Judge finds proper balance between due process and national security in Al-Haramain wiretapping case
“Classified information and court rooms usually just don’t mesh. And, this factor is at the very heart of the continuing dilemma we face in using our judicial system to deal with terrorism and terrorists. Terrorism cases pose very special investigative and court room challenges. The objective in many of these cases is to identify and to stop the terrorists, and to prosecute them, even before they act. And, when it comes to most financing-of-terrorism cases, the challenge is to be able to demonstrate a specific intent or mens rea even when the culprits employ well established charities and charitable works to mask their real intentions. This often necessitates the use of sensitive intelligence gathering methods in addition to normal investigative procedures. But, the real difficulty arises when it comes to turning this classified information into evidence that can be used for the purposes of prosecution in open court. And, when this is impossible, we have to seek to balance the protection of our sensitive intelligence sources and methods so essential to our national security with our deep felt commitment to due process, judicial fairness and justice, as well as to maintain accountability and to assure against abuse.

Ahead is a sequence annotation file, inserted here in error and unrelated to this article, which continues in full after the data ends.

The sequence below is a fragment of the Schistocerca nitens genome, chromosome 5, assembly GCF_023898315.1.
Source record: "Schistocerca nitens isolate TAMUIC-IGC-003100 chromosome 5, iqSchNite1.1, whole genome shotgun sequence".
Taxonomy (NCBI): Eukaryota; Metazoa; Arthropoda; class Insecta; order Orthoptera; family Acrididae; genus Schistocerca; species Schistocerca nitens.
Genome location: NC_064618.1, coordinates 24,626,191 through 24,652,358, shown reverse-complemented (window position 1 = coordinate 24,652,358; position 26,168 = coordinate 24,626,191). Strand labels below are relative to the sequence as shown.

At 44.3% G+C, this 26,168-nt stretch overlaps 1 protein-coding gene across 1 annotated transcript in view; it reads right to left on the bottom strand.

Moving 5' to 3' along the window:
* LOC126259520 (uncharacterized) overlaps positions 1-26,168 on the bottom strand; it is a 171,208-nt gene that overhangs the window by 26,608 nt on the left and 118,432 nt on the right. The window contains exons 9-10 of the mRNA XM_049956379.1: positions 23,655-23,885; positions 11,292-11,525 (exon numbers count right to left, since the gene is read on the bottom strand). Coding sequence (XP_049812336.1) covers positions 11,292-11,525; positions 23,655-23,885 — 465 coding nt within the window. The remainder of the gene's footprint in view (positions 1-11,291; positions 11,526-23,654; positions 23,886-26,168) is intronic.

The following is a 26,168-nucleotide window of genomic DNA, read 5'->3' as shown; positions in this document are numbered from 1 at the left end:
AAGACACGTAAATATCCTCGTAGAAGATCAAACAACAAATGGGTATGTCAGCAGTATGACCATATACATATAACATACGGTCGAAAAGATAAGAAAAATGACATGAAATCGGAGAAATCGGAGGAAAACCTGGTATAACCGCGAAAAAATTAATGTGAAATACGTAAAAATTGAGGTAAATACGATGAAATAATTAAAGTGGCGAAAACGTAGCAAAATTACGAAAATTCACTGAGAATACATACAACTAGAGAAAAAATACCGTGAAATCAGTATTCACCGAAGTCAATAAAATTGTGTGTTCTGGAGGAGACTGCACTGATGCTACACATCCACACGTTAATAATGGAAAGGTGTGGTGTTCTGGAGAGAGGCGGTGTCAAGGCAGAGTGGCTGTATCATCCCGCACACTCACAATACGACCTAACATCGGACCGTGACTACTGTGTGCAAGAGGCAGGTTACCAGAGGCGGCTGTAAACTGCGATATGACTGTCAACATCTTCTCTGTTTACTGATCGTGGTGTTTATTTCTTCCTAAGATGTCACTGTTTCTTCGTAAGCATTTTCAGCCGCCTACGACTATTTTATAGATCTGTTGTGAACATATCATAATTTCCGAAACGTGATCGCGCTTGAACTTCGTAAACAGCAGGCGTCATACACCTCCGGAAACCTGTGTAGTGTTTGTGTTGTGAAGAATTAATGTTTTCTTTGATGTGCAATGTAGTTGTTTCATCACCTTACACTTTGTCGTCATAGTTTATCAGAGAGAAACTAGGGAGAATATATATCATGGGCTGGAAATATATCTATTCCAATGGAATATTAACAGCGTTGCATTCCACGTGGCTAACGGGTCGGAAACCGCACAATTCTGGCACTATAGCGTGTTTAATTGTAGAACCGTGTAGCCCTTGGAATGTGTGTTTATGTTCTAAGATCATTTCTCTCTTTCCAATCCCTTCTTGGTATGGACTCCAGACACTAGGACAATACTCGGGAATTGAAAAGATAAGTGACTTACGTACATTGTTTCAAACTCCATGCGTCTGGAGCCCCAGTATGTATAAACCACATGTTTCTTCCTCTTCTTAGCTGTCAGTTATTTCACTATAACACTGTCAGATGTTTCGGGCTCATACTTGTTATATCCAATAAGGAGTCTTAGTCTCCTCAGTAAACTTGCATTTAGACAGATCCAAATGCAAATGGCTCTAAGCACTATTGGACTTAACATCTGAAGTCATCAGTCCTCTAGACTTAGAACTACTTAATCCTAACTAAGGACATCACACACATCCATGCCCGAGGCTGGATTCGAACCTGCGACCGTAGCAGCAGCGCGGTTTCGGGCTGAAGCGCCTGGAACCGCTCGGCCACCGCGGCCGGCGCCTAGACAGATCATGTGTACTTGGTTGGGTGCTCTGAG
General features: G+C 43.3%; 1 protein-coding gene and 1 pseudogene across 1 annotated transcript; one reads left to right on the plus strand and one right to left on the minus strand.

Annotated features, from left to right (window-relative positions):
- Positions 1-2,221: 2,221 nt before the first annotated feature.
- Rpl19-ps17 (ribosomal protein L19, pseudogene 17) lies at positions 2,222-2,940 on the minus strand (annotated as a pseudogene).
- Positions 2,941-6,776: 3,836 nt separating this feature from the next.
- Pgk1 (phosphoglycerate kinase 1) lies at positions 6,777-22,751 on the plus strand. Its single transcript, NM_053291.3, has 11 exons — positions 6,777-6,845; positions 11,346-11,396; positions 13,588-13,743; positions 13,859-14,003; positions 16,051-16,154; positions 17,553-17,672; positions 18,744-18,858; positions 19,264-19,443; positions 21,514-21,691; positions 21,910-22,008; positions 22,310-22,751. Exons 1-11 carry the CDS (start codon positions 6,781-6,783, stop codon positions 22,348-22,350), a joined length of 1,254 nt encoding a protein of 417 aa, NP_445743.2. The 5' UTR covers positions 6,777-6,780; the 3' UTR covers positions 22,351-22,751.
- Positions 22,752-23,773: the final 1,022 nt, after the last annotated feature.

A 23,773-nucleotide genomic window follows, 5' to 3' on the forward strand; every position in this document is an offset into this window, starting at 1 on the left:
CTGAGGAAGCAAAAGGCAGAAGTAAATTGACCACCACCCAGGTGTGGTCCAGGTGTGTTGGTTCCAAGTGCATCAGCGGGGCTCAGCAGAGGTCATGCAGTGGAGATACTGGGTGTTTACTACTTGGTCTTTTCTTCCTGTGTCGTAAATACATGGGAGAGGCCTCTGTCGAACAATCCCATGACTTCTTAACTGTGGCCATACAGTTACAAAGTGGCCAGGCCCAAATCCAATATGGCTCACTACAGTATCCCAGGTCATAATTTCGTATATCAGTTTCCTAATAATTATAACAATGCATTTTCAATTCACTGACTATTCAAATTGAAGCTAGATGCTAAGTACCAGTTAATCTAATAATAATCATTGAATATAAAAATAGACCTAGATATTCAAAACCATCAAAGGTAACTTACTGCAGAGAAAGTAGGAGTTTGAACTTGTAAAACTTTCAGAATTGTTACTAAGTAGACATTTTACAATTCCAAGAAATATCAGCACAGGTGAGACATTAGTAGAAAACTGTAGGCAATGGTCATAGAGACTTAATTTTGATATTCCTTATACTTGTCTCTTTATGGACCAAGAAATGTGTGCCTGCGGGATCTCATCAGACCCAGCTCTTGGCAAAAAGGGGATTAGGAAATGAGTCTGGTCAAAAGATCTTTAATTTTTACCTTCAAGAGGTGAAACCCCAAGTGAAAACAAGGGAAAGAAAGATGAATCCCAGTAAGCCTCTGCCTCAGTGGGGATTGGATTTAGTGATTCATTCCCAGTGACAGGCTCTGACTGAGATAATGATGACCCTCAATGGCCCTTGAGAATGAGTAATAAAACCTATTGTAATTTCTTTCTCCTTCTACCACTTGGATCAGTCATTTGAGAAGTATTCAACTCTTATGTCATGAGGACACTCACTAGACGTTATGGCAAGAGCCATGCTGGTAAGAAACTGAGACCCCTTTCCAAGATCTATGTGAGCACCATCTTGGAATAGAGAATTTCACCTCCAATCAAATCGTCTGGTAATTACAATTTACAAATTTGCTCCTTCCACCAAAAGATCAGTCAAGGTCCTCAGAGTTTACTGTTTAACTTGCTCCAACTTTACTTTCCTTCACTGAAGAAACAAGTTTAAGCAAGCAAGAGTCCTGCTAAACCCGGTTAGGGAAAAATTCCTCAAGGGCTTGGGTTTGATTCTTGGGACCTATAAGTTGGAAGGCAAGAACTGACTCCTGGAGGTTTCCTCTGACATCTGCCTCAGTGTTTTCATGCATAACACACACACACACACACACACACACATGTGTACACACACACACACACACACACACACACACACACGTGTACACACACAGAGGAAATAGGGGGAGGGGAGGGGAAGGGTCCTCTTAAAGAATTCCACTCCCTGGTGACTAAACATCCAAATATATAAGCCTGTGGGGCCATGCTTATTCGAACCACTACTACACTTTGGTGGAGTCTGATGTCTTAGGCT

It appears to me that U.S. District Court Chief Judge Vaughn Walker has done a truly remarkable job weighing and balancing these factors. His ruling in the Al-Haramain Oregon NSA wiretapping case, which was just upheld by a ninth circuit three-judge panel, sets forth a set of procedures that may well become the template for the future handling of classified information in such cases. I leave to others to comment on the many legal intricacies involved in the ruling. For my part, I am content that the court found a way to allow limited, but essential access to classified information critically relevant to the merits of that case.
Short URL: http://tinyurl.com/y9vwof4